Across Florida, local governments and emergency management officials rely on flood prediction models to determine the vulnerability and flood risks for areas of their communities when a storm like Hurricane Idalia hits.
University of South Florida researchers are developing a new app that will use photographs of post-storm flooding and other community-submitted information to better identify flooding threats and climate vulnerability down to the neighborhood level.
Team lead Barnali Dixon, a GIS and remote sensing professor at USF St. Petersburg and the executive director of USF’s Initiative on Coastal Adaptation and Resilience, says the app, will build on the Community Resilience Information System (CRIS) platform launched in 2000 and be known as CRIS-HAZARD.
“The current CRIS is a very static model,” Dixon says. “What we are going to do is make this more dynamic and more interactive with the community.”
A $1.5 million National Science Foundation grant will fund the development of the app, a process expected to take three years. Georgia Tech University is working with USF on the project.
Dixon says USF is launching outreach efforts in coastal neighborhoods such as Shore Acres and Bahama Shores to get community input on the development of the app and build community support to use the app when it is launched. She says outreach efforts will also focus on communities such as South St. Petersburg and Lealman, where the app will be able to show areas where older or poorly maintained drainage infrastructure exacerbates flooding issues. That outreach process included a town hall meeting at Mt. Zion Progressive Missionary Baptist Church in South St. Petersburg on October 14th.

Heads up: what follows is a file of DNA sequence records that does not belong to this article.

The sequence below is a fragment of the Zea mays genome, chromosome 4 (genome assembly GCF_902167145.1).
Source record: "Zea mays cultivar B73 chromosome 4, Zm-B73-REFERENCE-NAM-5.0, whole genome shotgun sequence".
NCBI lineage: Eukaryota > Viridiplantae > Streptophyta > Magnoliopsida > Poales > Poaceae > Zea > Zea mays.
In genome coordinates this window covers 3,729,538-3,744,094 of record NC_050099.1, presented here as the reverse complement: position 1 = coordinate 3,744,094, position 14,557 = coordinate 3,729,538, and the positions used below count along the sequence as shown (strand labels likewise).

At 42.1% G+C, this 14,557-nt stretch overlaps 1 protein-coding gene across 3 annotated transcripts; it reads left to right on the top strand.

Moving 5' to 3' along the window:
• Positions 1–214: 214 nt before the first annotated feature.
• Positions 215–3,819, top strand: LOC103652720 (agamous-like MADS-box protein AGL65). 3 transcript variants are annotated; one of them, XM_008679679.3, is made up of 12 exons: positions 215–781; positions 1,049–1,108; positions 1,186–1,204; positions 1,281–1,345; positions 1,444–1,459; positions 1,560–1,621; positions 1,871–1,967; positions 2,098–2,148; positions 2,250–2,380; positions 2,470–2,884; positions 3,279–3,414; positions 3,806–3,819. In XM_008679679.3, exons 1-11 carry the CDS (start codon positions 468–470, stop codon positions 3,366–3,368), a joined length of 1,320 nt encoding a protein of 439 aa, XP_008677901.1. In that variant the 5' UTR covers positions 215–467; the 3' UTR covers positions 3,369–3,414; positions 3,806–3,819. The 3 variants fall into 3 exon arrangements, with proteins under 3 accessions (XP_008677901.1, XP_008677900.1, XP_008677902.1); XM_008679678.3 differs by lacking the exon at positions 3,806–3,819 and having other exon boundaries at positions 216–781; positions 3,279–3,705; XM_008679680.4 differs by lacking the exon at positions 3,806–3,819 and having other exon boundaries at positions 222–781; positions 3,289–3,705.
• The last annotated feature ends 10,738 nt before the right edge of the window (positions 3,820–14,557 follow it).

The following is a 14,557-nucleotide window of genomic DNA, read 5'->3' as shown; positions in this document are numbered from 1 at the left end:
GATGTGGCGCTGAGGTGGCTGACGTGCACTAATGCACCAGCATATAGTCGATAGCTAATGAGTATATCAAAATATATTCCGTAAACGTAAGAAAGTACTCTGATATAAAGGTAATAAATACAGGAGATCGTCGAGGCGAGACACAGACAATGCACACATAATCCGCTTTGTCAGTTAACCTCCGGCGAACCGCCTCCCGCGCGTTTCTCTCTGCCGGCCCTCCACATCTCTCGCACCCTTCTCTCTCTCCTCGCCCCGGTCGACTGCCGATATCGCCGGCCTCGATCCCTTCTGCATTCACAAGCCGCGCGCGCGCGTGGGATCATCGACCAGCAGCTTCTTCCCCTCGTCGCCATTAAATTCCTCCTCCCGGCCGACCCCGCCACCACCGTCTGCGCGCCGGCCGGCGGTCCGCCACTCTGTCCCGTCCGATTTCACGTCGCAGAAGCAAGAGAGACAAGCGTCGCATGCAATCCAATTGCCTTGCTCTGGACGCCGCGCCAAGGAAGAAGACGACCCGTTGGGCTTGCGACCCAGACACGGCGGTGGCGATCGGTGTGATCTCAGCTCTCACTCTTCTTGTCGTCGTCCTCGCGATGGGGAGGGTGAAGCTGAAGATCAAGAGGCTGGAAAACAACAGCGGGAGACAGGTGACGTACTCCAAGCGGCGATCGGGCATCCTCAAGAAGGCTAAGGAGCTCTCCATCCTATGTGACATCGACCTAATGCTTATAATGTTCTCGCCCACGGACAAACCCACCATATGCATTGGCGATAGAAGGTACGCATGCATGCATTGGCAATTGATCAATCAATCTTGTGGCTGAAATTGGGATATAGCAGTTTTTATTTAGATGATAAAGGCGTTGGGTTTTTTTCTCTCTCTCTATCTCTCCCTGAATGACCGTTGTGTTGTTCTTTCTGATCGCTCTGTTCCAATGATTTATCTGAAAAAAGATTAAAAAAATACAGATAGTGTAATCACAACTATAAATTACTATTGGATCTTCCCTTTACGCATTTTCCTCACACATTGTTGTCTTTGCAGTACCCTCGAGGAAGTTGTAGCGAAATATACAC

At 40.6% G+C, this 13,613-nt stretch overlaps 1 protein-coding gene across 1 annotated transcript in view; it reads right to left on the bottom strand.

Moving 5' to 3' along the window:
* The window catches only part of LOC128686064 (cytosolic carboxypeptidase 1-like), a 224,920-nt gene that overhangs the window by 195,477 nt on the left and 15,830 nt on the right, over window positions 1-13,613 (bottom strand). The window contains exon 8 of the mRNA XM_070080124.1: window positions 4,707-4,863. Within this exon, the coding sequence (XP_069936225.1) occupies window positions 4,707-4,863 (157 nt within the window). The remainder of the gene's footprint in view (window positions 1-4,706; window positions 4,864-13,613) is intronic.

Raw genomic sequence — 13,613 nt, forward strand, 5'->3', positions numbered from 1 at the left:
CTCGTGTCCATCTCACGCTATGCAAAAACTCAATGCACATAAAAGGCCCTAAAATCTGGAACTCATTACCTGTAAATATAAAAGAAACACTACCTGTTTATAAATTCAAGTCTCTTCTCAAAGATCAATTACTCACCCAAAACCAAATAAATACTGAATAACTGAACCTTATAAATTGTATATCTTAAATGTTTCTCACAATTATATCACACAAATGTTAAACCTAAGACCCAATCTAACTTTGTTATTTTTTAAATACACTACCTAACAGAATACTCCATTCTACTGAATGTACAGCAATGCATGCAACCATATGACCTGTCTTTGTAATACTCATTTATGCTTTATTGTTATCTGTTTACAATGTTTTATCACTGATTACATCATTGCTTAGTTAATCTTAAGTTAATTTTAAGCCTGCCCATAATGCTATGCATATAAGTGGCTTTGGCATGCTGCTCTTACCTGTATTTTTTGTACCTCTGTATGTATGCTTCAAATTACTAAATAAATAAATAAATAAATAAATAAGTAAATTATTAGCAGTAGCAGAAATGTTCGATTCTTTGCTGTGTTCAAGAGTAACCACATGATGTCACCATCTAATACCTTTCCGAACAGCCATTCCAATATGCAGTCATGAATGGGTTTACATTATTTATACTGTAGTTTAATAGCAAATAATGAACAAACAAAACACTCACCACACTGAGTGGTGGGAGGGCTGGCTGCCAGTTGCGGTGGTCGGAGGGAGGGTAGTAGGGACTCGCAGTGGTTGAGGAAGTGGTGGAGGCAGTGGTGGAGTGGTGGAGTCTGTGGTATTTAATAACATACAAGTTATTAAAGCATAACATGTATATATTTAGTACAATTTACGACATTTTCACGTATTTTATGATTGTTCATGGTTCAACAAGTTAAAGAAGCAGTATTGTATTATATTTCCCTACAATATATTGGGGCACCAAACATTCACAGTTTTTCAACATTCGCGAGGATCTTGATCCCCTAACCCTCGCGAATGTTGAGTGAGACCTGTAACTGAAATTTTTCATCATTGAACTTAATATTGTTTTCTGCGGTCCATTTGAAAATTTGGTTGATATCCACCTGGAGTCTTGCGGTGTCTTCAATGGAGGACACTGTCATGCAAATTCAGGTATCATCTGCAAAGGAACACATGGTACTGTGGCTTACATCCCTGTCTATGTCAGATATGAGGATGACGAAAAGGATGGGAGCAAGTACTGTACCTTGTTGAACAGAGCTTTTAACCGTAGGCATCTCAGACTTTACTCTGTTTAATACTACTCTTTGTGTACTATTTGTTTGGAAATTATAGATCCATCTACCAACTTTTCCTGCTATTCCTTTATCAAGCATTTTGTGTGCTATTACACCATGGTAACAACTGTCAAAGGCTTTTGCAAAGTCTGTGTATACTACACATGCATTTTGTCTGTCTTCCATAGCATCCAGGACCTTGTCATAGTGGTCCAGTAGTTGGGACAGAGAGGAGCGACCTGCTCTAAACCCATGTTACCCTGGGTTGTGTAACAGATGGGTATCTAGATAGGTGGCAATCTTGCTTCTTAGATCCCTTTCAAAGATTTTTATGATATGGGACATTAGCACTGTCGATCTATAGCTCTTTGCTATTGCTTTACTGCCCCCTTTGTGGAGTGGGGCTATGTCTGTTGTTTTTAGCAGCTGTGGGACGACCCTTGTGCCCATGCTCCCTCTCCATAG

For both coastal areas and communities with older infrastructure, the CRIS-HAZARD app is intended to provide policymakers and elected officials with valuable on-the-ground data to inform decisions, Dixon says. The app will also help officials pinpoint areas with vulnerable or elderly populations who may need transportation assistance to evacuate or need e electricity because of a medical condition. She points to the example of a person with diabetes who may need ice for storing insulin if a storm knocks out their power.
Dixon says she is working to find community leaders who might serve as “storm watchers” or a “storm squad” in their neighborhoods to gather information on those “hidden needs” in the community.
For more information, go to USF iCAR
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